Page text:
This study focuses on the uses and functions of music in the life of individuals in the province of Groningen at the beginning of the twenty-first century. The study is an ethnomusicological study representing the sub-discipline of ethnomusicology-at-home. It uses Andreas Reckwitz’ formulation of practice theory as a theoretical starting point and introduces methodological principles from the field of qualitative sociology. Central in the study is the individual. 30 theoretically sampled individuals recounted their musical biographies in narrative-biographical interviews, which were analyzed in detail and eventually led to a sufficiently suggested grounded theory of the uses and functions of music in Groningen AD 2010. The theory consists o three interrelated compartments. The first compartment contains a description o the uses o music a expressed b the interviewees. ‘Use’ refers t the ‘customary exercise o music’ i concrete musical social situations. The result o this study i of this study. The study describes how three cultural codes seem to be shared amongst many (though not all) of the interviewees: the codes of playing an instrument, craftsmanship, and musicality, together forming the supercode of the music specialist. These three more general codes are combined with two further codes to form the highly specific and culturally hegemonic musical subject culture of art music, expressing that music is a specialism; it is the craft of playing an instrument by talented individuals; that this craftsmanship must be combined with expressivity; and that through this form of specialized expression musical objects come into being which represent the ideal realm of the artistic. By discussing this attempt at a grounded theory of the uses and functions of music in Groningen AD 2010, a picture is delivered of how individuals become musical individuals. Through their musicking in the context of concrete musical social situations they use music for the functions of affirmation, connection and regulation of the self; and they do this in the context of a web of cultural codes labeling shared and disputed – and sometimes hegemonic – ways of doing and talking. An evaluation of the theory and methodology used in this study shows that both assist in further developing the field of ethnomusicology(-at-home); an evaluation of the results in the light of existing research shows that they contribute to further insights into the uses and functions of music. Four areas for further research are mentioned: typologizing the uses and functions of music, musical discourses, musical subject cultures, and the place of the musical subject order of art music in contemporary society. The study ends with a description of the possible implications for conservatoires. Conservatoires are recommended to encourage students to think of their future audiences in the broadest possible terms, taking into account the wide variety of uses and functions of music figuring in the daily lives of musicking individuals. They are encouraged to make students look upon themselves (also) as service providers, and as such to be open and non-judgmental in their relationships towards the musical other. Conservatoires are recommended to translate this into their curricula by devising transformative projects in which students meet ‘musical others’, and by encouraging their students to take their possible audiences into account consciously in any musical social situation they devise or find themselves in.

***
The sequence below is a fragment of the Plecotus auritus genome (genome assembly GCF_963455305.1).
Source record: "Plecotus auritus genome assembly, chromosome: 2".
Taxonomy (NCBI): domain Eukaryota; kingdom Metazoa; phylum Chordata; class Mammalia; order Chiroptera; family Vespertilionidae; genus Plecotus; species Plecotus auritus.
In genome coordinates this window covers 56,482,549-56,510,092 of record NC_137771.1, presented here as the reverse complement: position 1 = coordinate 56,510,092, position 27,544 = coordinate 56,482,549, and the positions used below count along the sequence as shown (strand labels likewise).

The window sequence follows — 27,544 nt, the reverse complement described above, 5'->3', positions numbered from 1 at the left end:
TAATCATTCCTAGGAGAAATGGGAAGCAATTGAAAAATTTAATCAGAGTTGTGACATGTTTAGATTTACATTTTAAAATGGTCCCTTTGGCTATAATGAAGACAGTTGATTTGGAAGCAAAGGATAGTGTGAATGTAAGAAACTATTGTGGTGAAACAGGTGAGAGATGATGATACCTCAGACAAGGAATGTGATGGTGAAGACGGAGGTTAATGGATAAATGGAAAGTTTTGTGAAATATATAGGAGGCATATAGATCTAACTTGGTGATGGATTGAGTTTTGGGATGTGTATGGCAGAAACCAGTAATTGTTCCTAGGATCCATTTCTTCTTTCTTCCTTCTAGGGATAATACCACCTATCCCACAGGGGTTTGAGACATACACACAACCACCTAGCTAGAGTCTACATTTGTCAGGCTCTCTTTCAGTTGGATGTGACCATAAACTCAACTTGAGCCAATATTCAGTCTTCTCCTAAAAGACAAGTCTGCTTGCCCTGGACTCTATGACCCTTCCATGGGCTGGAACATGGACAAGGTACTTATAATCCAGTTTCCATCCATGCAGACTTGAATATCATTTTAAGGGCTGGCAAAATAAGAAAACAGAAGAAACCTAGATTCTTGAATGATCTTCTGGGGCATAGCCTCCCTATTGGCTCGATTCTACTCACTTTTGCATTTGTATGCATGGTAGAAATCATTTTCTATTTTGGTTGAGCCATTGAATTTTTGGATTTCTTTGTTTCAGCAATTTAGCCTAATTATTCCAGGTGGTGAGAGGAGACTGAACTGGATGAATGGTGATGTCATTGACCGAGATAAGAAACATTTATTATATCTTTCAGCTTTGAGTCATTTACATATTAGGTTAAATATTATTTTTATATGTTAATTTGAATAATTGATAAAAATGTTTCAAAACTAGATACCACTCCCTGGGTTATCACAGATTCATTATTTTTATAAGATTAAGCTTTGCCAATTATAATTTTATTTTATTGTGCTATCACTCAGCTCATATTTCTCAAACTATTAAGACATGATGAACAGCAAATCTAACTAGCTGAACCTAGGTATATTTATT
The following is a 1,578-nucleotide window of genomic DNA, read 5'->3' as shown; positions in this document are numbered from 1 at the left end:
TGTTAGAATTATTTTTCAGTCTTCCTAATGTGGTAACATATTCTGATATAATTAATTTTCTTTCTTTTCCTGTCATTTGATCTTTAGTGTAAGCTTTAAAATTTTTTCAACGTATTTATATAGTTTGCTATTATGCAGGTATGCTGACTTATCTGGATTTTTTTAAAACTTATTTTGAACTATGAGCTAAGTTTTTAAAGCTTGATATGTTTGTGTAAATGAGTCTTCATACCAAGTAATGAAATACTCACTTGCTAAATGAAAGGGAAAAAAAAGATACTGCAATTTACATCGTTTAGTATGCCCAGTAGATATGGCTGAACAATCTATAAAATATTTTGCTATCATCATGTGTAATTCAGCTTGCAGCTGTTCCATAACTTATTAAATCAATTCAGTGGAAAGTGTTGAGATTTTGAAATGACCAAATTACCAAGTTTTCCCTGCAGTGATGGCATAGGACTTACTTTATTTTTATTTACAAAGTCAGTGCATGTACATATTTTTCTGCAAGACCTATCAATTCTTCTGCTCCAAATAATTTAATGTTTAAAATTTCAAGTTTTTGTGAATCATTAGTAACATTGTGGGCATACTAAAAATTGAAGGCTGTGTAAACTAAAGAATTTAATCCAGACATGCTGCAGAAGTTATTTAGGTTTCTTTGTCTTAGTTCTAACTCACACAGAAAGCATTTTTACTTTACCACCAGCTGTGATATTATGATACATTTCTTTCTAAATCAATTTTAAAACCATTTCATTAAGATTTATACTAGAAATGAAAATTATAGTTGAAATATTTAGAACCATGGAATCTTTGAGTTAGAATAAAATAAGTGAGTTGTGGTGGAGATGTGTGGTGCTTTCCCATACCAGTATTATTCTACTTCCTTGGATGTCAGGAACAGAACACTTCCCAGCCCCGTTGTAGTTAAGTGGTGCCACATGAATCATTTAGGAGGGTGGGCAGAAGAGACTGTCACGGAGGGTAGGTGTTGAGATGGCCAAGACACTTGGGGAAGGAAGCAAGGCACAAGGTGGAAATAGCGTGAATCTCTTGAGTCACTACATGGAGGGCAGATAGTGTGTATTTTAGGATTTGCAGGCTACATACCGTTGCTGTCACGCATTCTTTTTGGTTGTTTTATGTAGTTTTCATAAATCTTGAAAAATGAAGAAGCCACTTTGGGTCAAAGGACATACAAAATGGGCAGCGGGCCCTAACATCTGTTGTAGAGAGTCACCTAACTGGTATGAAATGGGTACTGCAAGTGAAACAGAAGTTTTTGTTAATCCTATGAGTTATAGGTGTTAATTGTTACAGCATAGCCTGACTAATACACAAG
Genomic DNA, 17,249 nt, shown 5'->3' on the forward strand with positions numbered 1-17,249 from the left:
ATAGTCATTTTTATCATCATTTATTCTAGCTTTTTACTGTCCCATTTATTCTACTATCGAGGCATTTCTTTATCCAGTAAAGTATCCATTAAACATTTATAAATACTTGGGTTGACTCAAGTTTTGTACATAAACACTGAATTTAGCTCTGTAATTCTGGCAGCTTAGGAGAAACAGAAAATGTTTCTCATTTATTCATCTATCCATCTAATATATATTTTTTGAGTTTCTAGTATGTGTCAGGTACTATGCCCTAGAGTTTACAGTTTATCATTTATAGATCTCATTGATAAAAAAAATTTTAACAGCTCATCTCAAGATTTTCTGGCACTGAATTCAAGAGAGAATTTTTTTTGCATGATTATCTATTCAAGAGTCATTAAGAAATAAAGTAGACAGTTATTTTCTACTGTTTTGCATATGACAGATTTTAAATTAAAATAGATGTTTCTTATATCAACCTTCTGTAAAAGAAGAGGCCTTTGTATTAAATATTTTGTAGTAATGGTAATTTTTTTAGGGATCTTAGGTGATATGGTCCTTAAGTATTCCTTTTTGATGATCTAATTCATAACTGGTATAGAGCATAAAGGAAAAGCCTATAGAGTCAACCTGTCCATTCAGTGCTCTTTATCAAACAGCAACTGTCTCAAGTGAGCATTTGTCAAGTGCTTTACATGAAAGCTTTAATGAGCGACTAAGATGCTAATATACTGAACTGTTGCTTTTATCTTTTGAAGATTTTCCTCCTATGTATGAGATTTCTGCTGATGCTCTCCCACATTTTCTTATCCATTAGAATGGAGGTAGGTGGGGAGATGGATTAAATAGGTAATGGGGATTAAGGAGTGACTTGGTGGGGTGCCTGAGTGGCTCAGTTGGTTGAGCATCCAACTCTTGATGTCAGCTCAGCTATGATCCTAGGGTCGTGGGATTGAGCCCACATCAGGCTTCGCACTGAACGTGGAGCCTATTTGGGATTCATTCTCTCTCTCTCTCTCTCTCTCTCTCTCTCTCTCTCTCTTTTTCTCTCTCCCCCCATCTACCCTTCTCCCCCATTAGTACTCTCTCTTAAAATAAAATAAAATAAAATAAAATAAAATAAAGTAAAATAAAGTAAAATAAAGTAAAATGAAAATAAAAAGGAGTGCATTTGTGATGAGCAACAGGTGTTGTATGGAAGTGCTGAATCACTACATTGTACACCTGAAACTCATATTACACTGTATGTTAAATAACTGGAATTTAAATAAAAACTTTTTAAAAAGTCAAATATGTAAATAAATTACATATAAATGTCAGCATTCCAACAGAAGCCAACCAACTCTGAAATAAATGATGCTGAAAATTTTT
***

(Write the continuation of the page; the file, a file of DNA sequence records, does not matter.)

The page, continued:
|Qualification||Doctor of Philosophy|
|Award date||19 Sep 2013|
|Place of Publication||Göttingen|
|Publication status||Published - 2013|
- narrative interview